- The act of bending or flexing; flexion.
- A turn; a bend; a fold; a curve.
- 1860, “Glaciers”, in British Quarterly Review:
- varying with the flexures of the valley through which it meandered
- (anatomy) A curve or bend in a tubular organ.
- 1681, Nehemiah Grew, “The Comparative Anatomy of Stomachs and Guts Begun. Being Several Lectures Read before the Royal Society in the Year, 1676. Chapter I. Of the Stomachs and Guts of Six Carnivorous Quadrupeds; sc. The Weesle, Fitchet, Polecat, Cat, Dog and Fox.”, in Musæum Regalis Societatis. Or A Catalogue & Description of the Natural and Artificial Rarities Belonging to the Royal Society and Preserved at Gresham Colledge. […], London: […] W. Rawlins, for the author, →OCLC, page 1:
- The Stomach [of a weasel] about three inches long; proportionably, more than a Dogs. An inch in Diametre at the upper Orifice; and the nether, ¼; having a flexure towards its Conjunction with the Guts: ſhaped like to the body of a pair of Bag-Pipes.
- (zoology) The last joint, or bend, of the wing of a bird.
- (astronomy) The small distortion of an astronomical instrument caused by the weight of its parts; the amount to be added or subtracted from the observed readings of the instrument to correct them for this distortion.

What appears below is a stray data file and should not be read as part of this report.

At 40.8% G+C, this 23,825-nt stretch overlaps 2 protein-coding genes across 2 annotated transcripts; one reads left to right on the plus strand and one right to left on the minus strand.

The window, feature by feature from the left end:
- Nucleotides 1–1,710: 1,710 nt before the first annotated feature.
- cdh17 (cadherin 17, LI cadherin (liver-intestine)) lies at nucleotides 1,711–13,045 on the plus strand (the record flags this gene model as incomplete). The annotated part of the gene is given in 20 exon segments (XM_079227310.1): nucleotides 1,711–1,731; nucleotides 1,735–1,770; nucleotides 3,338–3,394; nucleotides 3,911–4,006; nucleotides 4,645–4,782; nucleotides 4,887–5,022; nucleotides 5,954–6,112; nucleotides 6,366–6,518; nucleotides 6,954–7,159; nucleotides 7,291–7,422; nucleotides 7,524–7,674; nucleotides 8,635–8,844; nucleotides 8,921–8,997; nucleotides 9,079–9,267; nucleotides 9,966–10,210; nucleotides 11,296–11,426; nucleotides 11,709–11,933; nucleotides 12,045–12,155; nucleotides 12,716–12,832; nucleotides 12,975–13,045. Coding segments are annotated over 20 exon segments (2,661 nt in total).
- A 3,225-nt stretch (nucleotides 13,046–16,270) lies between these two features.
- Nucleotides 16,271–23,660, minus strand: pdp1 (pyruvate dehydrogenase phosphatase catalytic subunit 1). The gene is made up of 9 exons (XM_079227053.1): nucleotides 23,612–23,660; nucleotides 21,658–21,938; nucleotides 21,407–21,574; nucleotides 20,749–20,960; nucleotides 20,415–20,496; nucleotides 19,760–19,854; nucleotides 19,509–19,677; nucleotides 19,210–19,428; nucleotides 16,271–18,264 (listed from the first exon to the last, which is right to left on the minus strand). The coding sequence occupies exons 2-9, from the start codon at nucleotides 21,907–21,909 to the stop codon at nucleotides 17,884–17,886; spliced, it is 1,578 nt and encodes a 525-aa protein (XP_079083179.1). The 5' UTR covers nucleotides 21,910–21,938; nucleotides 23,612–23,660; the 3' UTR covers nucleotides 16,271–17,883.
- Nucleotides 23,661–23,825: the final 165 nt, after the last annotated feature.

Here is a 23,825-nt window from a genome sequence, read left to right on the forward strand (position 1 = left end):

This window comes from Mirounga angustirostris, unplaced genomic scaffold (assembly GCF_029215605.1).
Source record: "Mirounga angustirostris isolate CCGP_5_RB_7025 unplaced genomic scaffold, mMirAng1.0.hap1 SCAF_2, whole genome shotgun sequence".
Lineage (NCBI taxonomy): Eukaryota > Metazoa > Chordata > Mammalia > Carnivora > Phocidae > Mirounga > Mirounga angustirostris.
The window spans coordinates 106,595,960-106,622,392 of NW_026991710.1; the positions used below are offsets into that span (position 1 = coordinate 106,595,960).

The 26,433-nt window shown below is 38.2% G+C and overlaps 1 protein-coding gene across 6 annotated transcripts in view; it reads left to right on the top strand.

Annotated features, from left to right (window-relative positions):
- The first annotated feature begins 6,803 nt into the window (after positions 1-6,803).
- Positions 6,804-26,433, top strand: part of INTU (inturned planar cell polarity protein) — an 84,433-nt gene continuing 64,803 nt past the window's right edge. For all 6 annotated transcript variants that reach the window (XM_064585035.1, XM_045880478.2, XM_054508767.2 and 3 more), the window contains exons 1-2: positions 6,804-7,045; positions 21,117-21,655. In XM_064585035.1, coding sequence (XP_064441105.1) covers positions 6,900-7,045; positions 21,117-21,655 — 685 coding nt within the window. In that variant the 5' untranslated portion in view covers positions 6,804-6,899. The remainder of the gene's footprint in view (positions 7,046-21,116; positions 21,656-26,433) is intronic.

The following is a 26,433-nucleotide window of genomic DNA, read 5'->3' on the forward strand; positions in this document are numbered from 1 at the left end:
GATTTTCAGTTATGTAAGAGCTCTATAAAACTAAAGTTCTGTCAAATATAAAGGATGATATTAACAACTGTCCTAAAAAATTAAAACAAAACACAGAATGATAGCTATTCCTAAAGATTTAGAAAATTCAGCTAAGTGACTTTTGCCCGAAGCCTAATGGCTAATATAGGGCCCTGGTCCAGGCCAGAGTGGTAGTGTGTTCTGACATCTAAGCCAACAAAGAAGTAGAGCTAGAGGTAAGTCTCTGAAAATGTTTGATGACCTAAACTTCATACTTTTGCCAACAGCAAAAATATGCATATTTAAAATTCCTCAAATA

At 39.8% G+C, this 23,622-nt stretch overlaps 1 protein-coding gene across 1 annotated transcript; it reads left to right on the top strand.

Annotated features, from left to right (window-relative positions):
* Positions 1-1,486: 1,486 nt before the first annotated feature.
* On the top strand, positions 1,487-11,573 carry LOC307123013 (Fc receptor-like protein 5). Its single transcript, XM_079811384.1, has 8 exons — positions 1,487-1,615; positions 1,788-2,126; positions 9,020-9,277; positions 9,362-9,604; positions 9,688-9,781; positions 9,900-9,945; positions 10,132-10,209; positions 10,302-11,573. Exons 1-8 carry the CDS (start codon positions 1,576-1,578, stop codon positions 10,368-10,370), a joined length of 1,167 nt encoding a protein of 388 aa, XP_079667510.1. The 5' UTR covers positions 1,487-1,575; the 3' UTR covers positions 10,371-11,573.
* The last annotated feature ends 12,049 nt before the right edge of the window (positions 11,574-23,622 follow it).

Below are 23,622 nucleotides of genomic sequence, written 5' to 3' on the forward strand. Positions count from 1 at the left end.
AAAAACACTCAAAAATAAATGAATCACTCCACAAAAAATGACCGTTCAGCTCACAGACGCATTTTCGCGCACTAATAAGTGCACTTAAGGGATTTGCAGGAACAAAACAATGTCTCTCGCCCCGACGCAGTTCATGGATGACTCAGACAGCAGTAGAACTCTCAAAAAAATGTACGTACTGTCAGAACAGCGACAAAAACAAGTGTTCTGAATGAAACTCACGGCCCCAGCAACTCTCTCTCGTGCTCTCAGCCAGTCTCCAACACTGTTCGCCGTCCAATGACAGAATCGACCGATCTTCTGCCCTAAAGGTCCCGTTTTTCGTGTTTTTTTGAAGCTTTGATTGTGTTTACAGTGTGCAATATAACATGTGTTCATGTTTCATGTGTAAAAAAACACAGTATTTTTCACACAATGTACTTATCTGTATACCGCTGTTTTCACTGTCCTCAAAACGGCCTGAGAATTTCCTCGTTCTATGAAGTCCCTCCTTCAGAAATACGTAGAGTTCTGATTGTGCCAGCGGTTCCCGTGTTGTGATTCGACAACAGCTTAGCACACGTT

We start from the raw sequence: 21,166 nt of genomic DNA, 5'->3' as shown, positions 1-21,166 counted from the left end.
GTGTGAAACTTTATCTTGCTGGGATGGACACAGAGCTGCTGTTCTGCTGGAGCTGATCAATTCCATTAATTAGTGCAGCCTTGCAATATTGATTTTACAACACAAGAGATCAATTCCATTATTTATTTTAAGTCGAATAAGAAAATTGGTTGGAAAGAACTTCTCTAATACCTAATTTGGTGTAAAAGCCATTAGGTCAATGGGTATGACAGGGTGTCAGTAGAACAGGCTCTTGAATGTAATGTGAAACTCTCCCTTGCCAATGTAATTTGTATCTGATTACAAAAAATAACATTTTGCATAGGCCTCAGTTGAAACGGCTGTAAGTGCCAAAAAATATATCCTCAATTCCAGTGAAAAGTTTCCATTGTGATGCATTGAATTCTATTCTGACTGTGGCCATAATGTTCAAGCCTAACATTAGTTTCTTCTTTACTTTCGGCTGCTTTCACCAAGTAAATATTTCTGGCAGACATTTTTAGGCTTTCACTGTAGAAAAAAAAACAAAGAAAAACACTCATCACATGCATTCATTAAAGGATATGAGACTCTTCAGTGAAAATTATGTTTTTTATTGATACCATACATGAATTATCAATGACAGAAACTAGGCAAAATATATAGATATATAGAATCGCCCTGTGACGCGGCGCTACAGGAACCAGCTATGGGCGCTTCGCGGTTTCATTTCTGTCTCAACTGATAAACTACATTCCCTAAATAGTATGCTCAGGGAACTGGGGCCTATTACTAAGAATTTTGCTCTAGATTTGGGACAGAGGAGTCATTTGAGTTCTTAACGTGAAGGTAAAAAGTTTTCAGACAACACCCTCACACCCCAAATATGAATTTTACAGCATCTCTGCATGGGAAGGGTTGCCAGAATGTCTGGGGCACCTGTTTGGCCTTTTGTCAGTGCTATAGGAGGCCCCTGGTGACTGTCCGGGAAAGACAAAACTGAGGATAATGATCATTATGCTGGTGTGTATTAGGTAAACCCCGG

- To introduce a flexure into; to bend or flex.
- The American Heritage Dictionary of the English Language, Fourth Edition (2000).
Part or all of this entry has been imported from the 1913 edition of Webster’s Dictionary, which is now free of copyright and hence in the public domain. The imported definitions may be significantly out of date, and any more recent senses may be completely missing.
(See the entry for “flexure”, in Webster’s Revised Unabridged Dictionary, Springfield, Mass.: G. & C. Merriam, 1913, →OCLC.)
flexure f (plural flexures)
- “flexure”, in Trésor de la langue française informatisé [Digitized Treasury of the French Language], 2012.